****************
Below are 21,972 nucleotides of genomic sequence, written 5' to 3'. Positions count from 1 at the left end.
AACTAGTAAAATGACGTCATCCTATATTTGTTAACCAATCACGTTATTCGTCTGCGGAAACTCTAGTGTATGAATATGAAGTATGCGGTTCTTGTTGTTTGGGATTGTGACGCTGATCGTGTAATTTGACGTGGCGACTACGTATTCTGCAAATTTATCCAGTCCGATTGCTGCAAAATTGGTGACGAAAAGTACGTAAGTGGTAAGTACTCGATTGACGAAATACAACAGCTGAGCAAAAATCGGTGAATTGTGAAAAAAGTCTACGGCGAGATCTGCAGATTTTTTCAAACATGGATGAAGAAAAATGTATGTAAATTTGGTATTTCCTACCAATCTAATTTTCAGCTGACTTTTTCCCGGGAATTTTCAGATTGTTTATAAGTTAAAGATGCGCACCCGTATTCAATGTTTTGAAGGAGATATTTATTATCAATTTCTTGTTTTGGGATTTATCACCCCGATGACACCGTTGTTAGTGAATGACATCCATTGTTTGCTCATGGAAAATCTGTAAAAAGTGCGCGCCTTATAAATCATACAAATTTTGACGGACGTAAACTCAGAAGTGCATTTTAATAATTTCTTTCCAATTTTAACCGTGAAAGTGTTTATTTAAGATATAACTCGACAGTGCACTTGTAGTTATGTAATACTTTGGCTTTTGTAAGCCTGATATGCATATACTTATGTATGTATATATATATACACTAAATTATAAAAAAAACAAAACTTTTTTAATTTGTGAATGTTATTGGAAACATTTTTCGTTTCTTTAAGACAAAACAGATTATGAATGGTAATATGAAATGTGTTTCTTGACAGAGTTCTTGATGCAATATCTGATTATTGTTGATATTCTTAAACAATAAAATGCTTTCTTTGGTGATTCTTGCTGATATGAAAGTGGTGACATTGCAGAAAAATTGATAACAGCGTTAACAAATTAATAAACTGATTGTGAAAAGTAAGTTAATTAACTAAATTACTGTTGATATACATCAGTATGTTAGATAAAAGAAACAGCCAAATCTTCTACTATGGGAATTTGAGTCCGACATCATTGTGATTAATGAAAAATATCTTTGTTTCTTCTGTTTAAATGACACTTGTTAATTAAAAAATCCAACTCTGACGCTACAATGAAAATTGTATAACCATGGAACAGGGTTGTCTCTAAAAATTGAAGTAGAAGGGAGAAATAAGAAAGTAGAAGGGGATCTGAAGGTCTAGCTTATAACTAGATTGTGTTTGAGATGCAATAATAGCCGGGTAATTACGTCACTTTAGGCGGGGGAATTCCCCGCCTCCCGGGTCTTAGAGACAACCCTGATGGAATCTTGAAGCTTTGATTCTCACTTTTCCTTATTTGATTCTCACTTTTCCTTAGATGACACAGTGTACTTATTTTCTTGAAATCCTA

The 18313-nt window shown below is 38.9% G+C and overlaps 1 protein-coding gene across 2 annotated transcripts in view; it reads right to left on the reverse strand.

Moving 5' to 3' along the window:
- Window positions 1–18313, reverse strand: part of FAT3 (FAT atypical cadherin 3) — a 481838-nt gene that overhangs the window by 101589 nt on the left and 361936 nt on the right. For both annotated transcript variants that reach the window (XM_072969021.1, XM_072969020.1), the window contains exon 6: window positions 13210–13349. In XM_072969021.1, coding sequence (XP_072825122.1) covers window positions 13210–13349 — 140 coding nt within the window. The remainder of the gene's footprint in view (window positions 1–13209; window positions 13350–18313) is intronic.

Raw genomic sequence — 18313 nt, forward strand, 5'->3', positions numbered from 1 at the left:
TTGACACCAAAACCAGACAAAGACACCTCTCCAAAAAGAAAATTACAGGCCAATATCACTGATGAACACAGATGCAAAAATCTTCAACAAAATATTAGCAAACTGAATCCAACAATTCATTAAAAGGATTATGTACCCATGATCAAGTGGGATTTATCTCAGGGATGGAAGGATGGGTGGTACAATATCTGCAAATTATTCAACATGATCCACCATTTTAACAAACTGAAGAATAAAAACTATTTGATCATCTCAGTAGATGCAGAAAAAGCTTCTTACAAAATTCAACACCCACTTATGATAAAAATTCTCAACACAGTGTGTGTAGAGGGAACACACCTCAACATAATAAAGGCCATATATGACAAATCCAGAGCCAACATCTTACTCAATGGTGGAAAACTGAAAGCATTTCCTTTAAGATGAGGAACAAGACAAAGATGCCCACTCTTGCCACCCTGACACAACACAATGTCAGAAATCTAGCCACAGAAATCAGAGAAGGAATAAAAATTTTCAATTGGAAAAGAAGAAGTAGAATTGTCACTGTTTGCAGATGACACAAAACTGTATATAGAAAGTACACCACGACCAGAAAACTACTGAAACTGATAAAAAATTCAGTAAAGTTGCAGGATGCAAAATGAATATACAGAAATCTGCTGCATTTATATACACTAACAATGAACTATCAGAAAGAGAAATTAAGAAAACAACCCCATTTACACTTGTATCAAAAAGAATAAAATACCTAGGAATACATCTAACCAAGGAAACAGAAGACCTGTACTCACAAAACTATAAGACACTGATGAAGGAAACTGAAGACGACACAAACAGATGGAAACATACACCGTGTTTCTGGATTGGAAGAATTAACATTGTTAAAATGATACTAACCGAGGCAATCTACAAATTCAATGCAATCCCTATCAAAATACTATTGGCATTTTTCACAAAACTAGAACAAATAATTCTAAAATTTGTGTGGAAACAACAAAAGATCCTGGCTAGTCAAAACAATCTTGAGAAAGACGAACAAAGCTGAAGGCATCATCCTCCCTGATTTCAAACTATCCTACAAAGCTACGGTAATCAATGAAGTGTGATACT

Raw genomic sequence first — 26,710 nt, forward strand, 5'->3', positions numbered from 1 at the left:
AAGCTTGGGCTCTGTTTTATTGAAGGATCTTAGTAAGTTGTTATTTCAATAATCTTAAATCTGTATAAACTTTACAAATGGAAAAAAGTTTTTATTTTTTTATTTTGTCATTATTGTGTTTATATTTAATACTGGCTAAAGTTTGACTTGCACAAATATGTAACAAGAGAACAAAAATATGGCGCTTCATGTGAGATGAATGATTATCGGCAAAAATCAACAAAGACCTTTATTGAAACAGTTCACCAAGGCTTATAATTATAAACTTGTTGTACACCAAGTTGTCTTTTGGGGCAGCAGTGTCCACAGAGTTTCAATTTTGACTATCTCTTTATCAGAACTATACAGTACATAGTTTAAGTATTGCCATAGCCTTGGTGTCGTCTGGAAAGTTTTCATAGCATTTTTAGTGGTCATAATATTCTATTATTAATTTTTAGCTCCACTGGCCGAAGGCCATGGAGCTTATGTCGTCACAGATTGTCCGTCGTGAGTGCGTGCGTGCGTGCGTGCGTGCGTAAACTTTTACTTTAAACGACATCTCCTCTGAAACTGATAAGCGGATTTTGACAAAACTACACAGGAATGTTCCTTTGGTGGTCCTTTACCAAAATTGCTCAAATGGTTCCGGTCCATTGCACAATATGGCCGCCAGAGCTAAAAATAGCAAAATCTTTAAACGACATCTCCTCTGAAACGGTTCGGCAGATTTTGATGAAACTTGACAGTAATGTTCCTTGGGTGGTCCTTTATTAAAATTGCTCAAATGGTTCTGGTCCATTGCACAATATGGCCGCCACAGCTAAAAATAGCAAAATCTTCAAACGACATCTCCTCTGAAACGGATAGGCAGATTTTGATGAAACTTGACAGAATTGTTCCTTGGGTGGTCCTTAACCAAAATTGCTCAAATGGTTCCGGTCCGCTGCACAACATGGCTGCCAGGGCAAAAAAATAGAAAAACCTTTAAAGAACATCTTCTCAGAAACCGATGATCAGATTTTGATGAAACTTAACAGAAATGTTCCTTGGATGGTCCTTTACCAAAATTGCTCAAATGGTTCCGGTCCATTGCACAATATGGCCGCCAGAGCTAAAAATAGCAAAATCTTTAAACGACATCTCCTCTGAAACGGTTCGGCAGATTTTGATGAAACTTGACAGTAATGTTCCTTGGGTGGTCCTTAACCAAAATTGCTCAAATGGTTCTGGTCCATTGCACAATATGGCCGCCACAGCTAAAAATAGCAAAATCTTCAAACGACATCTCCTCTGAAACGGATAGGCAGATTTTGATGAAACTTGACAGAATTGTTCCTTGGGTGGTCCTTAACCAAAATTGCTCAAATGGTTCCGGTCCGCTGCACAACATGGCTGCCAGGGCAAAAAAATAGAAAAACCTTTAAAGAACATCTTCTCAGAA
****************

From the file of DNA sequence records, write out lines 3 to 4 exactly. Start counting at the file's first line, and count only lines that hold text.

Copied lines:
The 18313-nt window shown below is 38.9% G+C and overlaps 1 protein-coding gene across 2 annotated transcripts in view; it reads right to left on the reverse strand.

Moving 5' to 3' along the window: